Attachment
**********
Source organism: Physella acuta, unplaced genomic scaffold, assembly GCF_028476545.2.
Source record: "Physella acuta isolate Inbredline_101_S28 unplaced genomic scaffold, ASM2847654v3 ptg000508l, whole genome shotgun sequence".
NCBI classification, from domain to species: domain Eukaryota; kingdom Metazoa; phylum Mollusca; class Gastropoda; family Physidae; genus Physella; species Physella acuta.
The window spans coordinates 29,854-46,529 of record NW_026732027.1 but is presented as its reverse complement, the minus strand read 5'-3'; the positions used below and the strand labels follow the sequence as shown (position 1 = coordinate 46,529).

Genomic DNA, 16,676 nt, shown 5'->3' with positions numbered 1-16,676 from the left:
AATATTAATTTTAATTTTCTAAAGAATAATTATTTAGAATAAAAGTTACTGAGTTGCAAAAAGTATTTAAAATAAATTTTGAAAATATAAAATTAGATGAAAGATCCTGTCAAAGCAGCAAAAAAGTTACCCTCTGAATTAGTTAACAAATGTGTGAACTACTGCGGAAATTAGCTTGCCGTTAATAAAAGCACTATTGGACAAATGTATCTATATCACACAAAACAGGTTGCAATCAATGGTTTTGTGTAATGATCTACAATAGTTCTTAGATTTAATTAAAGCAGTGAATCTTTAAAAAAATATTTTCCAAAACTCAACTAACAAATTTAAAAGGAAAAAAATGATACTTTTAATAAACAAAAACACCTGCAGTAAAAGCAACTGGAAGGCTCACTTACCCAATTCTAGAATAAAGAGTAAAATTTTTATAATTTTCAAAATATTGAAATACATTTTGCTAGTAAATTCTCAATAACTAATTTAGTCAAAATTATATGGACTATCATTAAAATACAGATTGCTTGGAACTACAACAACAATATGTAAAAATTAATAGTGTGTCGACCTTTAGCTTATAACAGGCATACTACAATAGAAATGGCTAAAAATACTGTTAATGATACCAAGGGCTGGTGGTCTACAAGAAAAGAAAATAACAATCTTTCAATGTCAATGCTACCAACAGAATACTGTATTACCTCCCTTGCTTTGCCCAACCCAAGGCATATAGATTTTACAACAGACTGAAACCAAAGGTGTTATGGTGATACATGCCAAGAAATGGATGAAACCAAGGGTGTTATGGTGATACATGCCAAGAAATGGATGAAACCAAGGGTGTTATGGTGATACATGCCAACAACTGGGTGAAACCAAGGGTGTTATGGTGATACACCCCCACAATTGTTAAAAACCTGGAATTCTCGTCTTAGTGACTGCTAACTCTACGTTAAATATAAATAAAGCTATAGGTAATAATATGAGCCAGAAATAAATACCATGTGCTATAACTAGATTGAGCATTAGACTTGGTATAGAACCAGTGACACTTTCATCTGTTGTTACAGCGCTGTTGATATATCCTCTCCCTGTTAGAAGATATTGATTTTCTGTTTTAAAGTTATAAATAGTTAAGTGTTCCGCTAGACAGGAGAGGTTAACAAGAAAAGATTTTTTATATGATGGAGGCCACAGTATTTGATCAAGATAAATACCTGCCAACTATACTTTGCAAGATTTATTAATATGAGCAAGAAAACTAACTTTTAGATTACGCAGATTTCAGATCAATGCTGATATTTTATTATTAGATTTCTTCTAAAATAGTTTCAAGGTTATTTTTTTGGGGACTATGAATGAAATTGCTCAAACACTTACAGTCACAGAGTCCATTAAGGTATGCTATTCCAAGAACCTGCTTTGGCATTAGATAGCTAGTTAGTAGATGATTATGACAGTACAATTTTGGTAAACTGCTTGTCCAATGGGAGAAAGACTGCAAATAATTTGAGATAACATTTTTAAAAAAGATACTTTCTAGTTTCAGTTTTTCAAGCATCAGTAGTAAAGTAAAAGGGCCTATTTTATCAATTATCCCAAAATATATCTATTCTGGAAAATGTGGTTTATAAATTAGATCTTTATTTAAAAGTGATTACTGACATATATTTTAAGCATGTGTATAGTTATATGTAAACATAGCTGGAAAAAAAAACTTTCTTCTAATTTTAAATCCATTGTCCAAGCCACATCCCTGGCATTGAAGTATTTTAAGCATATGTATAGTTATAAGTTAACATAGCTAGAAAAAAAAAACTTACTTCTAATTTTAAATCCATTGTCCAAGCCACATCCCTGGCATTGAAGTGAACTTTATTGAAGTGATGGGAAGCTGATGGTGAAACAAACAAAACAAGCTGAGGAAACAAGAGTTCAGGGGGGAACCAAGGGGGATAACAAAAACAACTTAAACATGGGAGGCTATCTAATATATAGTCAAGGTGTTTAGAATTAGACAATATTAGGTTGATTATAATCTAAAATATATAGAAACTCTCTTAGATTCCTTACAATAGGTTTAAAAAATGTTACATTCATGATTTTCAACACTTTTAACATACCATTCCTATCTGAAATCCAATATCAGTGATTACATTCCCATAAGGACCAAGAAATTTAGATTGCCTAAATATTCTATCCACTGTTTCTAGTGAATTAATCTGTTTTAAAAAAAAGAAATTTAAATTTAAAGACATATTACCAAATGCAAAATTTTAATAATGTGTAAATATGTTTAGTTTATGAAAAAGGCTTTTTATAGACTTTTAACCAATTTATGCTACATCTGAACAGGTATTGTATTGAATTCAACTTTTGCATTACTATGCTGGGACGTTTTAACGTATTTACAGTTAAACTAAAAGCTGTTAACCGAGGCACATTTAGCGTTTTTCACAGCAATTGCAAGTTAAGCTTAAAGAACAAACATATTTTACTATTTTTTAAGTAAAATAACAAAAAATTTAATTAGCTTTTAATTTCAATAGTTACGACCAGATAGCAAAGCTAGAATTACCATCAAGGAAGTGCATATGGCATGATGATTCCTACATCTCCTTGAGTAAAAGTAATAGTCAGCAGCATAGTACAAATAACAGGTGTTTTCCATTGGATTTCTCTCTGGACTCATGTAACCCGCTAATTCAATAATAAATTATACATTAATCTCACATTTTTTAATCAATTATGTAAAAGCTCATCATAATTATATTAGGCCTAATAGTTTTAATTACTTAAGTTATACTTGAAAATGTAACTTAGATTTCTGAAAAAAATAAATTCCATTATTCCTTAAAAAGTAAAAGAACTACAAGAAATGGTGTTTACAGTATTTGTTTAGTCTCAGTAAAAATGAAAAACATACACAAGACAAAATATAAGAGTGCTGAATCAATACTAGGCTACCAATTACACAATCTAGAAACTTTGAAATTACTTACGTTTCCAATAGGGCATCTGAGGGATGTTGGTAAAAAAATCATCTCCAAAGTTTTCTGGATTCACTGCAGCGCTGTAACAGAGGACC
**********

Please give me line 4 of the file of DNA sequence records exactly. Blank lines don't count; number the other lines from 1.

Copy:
The window spans coordinates 29,854-46,529 of record NW_026732027.1 but is presented as its reverse complement, the minus strand read 5'-3'; the positions used below and the strand labels follow the sequence as shown (position 1 = coordinate 46,529).